Once you have determined your three student indicators and written them in student-friendly language, it’s time to look at each indicator and map it out across the three other milestones.

You can do this in any order you like. I prefer to work backwards from “Got It” (i.e. work from “Got It” to “Getting There” and then from “Getting There” to “Not Yet”) and then end with the “Wow” milestone. Pro tip: don’t think of “Not Yet” as the worst milestone, think of it as the first.

Here’s that Chasing and Fleeing Games Learning Roadmap fully mapped out:

Step Three: Don’t Complicate It

This step is simple: stop.

For each outcome, you’ll be looking for three student indicators. Be realistic in what you will actually be able to collect evidence on when determining how many grade-level outcomes you base your unit on. You may think you can assess five GLOs in a unit, but can you realistically and objectively measure progress on FIFTEEN student indicators at a time? Most likely not.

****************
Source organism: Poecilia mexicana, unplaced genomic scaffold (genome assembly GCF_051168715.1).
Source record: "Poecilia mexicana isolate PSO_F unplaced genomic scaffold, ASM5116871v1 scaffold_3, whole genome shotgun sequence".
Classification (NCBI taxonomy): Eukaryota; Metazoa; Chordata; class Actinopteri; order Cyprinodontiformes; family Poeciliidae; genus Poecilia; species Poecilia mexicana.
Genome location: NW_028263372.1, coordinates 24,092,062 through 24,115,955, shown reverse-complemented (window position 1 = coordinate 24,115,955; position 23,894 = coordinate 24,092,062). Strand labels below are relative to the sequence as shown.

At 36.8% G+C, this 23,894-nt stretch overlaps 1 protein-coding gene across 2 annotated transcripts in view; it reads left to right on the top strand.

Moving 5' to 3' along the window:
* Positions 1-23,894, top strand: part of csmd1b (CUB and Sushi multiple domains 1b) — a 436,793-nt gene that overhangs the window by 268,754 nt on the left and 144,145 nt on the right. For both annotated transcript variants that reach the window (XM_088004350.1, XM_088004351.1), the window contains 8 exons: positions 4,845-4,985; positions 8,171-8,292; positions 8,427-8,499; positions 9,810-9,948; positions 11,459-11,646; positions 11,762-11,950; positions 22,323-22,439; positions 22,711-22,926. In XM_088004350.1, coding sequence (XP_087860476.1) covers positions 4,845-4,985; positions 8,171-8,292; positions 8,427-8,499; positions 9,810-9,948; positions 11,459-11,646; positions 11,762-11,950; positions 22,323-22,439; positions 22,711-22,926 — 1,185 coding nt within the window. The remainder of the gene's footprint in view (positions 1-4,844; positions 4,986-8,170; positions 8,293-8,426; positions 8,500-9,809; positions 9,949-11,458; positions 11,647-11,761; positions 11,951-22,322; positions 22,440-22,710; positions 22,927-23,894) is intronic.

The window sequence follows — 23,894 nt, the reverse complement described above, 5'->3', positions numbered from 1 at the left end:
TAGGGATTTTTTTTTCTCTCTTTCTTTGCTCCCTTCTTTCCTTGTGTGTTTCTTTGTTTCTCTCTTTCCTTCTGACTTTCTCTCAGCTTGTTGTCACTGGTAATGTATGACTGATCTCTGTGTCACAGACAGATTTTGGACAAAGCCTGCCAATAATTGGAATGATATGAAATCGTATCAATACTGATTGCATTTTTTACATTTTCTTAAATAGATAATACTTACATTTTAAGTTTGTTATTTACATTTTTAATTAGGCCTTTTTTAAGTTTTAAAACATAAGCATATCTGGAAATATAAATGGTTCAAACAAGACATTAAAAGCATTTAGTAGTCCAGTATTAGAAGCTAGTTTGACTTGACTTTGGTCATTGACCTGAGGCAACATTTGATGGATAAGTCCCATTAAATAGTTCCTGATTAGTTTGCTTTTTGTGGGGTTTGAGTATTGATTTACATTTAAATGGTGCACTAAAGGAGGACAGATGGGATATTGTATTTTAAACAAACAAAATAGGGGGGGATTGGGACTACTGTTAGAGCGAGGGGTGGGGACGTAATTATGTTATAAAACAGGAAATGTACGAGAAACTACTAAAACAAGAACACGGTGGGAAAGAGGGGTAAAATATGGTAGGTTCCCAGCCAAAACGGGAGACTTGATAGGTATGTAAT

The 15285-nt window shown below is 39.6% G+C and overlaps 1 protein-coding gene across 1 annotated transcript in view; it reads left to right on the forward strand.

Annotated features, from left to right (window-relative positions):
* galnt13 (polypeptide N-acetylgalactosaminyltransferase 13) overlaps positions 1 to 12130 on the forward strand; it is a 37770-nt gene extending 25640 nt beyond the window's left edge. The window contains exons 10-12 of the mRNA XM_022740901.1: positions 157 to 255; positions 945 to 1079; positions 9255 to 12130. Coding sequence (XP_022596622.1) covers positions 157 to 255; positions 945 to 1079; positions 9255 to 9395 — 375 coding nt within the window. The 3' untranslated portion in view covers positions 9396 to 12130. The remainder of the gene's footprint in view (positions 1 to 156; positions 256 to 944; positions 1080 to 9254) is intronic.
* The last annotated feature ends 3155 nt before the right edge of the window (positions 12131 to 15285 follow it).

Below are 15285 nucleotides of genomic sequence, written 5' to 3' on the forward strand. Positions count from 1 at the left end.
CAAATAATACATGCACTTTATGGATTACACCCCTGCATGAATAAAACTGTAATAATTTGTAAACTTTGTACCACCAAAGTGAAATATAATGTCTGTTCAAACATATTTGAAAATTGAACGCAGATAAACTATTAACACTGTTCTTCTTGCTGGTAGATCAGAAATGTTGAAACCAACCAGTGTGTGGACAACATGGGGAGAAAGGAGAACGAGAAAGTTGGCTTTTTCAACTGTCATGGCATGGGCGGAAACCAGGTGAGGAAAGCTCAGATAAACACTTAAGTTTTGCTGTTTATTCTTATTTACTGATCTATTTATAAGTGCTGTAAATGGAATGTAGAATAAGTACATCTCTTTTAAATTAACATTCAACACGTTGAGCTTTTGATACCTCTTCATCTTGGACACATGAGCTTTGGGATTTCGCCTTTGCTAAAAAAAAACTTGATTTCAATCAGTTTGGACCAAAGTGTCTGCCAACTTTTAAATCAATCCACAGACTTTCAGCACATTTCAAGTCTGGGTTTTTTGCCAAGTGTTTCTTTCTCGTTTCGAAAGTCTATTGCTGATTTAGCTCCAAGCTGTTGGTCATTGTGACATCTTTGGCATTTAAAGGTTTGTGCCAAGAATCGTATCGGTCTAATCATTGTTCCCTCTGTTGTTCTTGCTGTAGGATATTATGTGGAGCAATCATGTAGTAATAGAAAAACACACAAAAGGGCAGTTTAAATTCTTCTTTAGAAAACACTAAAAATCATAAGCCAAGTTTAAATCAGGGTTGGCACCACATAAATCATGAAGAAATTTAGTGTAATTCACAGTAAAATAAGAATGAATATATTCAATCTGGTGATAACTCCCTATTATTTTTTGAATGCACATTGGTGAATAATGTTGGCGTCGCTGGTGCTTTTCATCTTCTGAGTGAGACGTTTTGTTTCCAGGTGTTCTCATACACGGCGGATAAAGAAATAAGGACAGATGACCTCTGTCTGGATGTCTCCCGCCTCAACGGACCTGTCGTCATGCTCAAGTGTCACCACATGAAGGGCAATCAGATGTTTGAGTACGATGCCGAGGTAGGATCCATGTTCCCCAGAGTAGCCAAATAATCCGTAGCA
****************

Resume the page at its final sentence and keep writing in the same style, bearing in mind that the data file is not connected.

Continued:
Personally, I’ll be limiting myself to up to three outcomes per unit this year. That would mean a total of nine student indicators. If I can assess 1-2 per lesson, a unit of 5-6 lessons makes sense given the amount of time I see my students (twice a week for 75 minutes, in groups of 14-28 students).

Good news: you can access the new Learning Roadmap template in the Shop!

🎉 UPDATE (January 2020): I put together an episode of The #PhysEd Show Vlog in which I go over how I design my new Learning Roadmaps. You can watch it below.

Student Grade Scale